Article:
The entire effort to defend the legend is based on undocumented oral tradition and poor interpretation of the few available primary sources. Yet North Carolina’s Abraham Enloe legend endures and is, in fact, the focus of the Bostic Lincoln Center in Rutherford County. The mission of the center, www.bosticlincolncenter.com, is to research, document, and preserve the “generational lore” of Abraham Lincoln’s birth in North Carolina.

The Abraham Enloe link to Abraham Lincoln is a fascinating piece of folklore. The stories that connect the two men are widely varied but none are substantiated. For example a number of writers describe a fight in which Thomas Lincoln bit off the end of Enloe’s nose and some attribute the Lincoln family’s move to Indiana on the fight (as opposed to documented problems related to land claims). People who knew the various Abraham Enloe/Enlows do not recall any of them with such a deformity of the face.

Wesley Enloe, the youngest son of North Carolina’s Abraham Enloe, was quoted in the Charlotte Observer in 1893 saying that he had not heard of the connection between his father and Abraham Lincoln until he read the story in an Asheville newspaper in 1871. However, by 1909, likely having grown fond of being considered Lincoln’s half-brother, Wesley Enloe stated unequivocally that Nancy Hanks lived with his family and that his father sent her to Kentucky because she had borne him a son.

Lincoln scholars have no reservations in accepting the traditional Abraham Lincoln genealogy. Although there is no paper trail for his mother until her marriage license in Kentucky, that is not unusual for a young woman in that time period. William Barton published two books on Lincoln’s genealogy in the 1920s. The Paternity of Abraham Lincoln and The Lineage of Lincoln are thorough and leave no doubt that Lincoln was born to Thomas Lincoln and Nancy Hanks Lincoln about three years after they were married. Benjamin P. Thomas, in his 1952 standard work Abraham Lincoln: A Biography, lauded Barton’s “exhaustive critical analysis” of Lincoln’s legitimacy. Barton further proved that there were many Hanks families in the United States and that Nancy was a popular name among them; and he accepted that Lincoln’s mother, Nancy Hanks, was likely illegitimate. Thomas Lincoln came from respectable stock, and had Lincoln the desire or opportunity to investigate his ancestors, he would have found, as historian and Lincoln biographer David H. Donald wrote, “instead of being the unique blossom on an otherwise barren family tree, [Lincoln] belonged to the seventh generation of a family with competent means, a reputation for integrity, and a modest record of public service.”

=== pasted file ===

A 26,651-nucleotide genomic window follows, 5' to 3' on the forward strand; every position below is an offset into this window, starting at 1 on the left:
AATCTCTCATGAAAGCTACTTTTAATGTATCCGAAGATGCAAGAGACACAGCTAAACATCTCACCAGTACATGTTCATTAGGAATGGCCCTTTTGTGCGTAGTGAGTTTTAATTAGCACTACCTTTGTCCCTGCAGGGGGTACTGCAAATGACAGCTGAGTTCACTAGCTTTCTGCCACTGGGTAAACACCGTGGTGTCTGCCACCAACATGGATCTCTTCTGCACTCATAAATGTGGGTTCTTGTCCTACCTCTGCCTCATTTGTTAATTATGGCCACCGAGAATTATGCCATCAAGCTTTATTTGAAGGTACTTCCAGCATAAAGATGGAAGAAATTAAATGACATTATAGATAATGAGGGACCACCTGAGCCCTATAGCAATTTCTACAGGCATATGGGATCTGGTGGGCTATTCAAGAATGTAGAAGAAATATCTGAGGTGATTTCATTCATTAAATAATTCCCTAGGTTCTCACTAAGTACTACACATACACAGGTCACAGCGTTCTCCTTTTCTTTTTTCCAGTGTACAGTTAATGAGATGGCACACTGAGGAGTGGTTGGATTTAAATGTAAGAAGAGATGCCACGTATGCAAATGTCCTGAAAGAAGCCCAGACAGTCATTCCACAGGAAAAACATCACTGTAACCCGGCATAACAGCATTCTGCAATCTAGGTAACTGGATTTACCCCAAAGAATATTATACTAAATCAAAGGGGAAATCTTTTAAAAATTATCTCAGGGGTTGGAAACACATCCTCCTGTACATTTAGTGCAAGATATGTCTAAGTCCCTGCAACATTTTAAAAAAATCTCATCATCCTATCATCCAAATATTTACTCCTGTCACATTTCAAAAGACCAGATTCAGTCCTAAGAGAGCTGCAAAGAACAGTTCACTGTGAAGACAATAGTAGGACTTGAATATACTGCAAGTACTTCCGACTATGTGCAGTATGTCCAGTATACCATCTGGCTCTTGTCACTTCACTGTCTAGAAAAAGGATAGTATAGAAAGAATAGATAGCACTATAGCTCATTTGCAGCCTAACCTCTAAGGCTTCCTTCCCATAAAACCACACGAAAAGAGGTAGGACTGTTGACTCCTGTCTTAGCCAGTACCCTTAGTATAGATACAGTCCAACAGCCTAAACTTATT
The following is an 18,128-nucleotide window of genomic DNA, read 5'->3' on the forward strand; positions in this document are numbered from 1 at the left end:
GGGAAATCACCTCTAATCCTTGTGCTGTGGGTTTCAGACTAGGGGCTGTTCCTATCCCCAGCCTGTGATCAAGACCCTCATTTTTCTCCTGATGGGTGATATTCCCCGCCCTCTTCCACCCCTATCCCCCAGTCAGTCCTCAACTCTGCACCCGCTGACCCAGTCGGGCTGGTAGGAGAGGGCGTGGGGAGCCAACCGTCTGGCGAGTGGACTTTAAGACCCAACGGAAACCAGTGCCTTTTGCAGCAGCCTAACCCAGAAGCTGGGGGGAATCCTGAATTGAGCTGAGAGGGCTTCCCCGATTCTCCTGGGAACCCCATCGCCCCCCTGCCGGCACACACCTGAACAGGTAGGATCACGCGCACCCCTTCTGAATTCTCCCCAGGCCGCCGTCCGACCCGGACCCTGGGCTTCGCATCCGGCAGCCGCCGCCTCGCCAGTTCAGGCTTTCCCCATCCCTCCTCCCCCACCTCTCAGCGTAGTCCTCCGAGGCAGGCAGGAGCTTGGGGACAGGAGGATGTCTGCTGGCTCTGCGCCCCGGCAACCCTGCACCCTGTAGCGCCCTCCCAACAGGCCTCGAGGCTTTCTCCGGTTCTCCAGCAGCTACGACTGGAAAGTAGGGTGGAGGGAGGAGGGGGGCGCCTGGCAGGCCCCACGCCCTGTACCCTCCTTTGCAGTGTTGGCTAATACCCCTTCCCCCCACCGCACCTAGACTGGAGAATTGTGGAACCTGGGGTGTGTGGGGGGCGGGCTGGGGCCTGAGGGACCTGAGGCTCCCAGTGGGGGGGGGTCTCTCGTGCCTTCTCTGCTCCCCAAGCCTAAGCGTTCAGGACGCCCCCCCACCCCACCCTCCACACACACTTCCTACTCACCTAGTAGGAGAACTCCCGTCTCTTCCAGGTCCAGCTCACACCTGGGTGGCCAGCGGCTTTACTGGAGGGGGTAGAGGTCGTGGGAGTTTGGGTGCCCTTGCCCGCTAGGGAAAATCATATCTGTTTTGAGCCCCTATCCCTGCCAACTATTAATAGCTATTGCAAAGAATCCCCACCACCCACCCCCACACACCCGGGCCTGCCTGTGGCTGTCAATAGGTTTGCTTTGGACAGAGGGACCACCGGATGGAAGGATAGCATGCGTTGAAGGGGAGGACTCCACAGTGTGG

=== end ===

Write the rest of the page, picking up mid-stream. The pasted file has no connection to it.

With Lincoln’s reluctance to speak of his family, the appearance of the name of Abraham Enloe was like a dandelion, spreading seeds of Abraham Lincoln’s legitimacy to the wind. Some of the seeds flourished and have become legends.

Lincoln Symposium

Lincoln Symposium